How to Bathe a Dog
When spending time indoors with our pets, keeping them clean is a priority. But how do you bathe your dog at home (to avoid trips to the groomer or do-it-yourself dog wash) without the mess of juggling super-size cups or buckets to rinse in the sink, bathtub or shower?
Bath time doesn’t have to be unpleasant for you or your dog. Bathing your dog at home can be easy if you know when and how to do it and have a few key items available.
How often does a dog need to be bathed? It depends on your dog’s lifestyle and breed. Bathing too often can be irritating to the skin so a good guideline is to bathe your dog only when the coat gets dirty or begins smelling “doggy.”
Begin by having these pet grooming supplies on hand before you start: brush, comb or rake; shampoo, conditioner, shampoo mitt, bathing tether, bath mat, drain cover, spray hose and towel.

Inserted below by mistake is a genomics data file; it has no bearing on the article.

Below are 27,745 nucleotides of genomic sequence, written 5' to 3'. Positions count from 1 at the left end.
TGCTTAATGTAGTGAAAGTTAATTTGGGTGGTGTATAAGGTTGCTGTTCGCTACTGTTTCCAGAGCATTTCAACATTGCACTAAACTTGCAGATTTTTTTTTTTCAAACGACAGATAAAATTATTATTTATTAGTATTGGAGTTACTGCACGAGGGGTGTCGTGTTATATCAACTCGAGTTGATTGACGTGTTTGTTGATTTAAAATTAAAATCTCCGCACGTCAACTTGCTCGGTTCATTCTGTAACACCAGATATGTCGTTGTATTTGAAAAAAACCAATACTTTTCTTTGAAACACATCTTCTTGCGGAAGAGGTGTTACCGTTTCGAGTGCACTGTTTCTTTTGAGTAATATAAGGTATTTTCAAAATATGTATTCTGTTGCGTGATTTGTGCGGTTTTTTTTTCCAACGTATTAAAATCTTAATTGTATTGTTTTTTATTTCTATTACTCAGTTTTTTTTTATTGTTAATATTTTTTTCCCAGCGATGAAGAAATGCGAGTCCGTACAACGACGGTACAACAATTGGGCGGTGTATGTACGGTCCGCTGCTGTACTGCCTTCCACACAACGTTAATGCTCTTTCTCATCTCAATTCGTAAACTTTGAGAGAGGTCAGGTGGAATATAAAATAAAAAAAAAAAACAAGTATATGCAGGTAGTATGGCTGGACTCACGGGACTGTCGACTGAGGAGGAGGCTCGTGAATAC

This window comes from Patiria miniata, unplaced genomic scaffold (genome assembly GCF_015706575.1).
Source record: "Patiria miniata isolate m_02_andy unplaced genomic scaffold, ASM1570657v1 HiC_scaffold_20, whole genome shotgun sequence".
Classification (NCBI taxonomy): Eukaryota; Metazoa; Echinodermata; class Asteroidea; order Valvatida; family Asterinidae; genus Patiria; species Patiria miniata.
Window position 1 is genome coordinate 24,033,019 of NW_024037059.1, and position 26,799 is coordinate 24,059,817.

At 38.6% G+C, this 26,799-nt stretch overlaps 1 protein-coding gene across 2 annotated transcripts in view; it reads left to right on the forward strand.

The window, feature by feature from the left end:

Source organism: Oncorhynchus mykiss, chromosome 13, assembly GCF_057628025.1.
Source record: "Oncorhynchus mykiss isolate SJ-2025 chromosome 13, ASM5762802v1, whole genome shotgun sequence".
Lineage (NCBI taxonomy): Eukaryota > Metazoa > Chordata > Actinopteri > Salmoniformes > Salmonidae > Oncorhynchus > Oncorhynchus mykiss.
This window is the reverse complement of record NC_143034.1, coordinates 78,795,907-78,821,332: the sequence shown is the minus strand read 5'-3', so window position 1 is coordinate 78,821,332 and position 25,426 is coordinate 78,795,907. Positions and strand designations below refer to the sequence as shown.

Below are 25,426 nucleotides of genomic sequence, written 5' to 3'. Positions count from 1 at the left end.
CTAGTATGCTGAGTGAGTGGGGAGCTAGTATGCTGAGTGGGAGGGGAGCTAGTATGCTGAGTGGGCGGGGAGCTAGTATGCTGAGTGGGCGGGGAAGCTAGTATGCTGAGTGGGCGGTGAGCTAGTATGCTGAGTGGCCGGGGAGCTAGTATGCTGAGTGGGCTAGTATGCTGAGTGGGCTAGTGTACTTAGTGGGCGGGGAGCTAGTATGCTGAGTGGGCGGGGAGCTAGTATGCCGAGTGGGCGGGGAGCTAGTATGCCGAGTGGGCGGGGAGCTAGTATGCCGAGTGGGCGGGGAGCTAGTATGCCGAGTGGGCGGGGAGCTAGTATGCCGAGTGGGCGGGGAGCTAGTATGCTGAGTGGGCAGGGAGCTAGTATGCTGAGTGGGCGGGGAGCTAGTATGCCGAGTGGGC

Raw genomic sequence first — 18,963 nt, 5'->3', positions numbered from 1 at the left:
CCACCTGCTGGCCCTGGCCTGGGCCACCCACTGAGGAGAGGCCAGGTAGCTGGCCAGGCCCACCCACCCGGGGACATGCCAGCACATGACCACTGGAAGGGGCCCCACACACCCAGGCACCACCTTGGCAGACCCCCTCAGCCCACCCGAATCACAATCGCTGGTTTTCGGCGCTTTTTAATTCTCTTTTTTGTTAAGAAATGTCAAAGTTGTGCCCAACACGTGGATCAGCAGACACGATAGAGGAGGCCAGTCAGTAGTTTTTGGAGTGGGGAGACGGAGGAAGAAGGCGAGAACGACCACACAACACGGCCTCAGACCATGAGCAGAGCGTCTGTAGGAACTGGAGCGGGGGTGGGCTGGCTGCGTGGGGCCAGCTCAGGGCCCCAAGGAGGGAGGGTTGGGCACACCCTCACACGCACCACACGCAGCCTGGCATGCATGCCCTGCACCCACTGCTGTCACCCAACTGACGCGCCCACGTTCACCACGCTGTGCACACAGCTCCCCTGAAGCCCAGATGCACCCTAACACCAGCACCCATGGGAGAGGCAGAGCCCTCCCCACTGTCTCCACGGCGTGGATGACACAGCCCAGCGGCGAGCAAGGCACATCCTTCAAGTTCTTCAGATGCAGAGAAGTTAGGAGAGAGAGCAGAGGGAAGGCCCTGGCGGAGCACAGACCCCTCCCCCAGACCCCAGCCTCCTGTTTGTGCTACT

- Gather all the things you need without your dog present (to reduce a dog’s anxiety.)
- Place a bath mat at the bottom of the sink, tub or shower so your pet will not slip and the surface will be protected from nail scratches.
- Place a screened cover over the drain to catch pet hair before it goes down the drain.
- Brush or comb the entire coat. Remove mats and tangles (some areas may need to be trimmed with clippers or scissors.)
- Bring your dog to the sink, tub or shower and attach a bathing tether to the collar to hold your pet in place and minimize its movement.
- Use a spray hose and hold it close to the dog’s coat to allow water to saturate the coat and skin. Avoid spraying water into eyes, nose and ears.
- Apply shampoo to a shampoo mitt and work the lather deep down to the skin. Rinse thoroughly with spray hose until water runs clear. Shampoo or conditioner residue left on the skin may cause irritation.
- Let your dog shake off the excess water. Then squeeze out excess water by running your hands over the dog.
- Finish by towel drying. Keep your dog indoors and away from drafts until the coat is completely dry.
- Gather all the bathing and grooming items and place them in a caddy for convenient storage and ease of use at the next bath.
Remember to bathe your dog on a regular basis and start early. If you get your puppy used to a bath, you won’t have any problems when the dog gets older.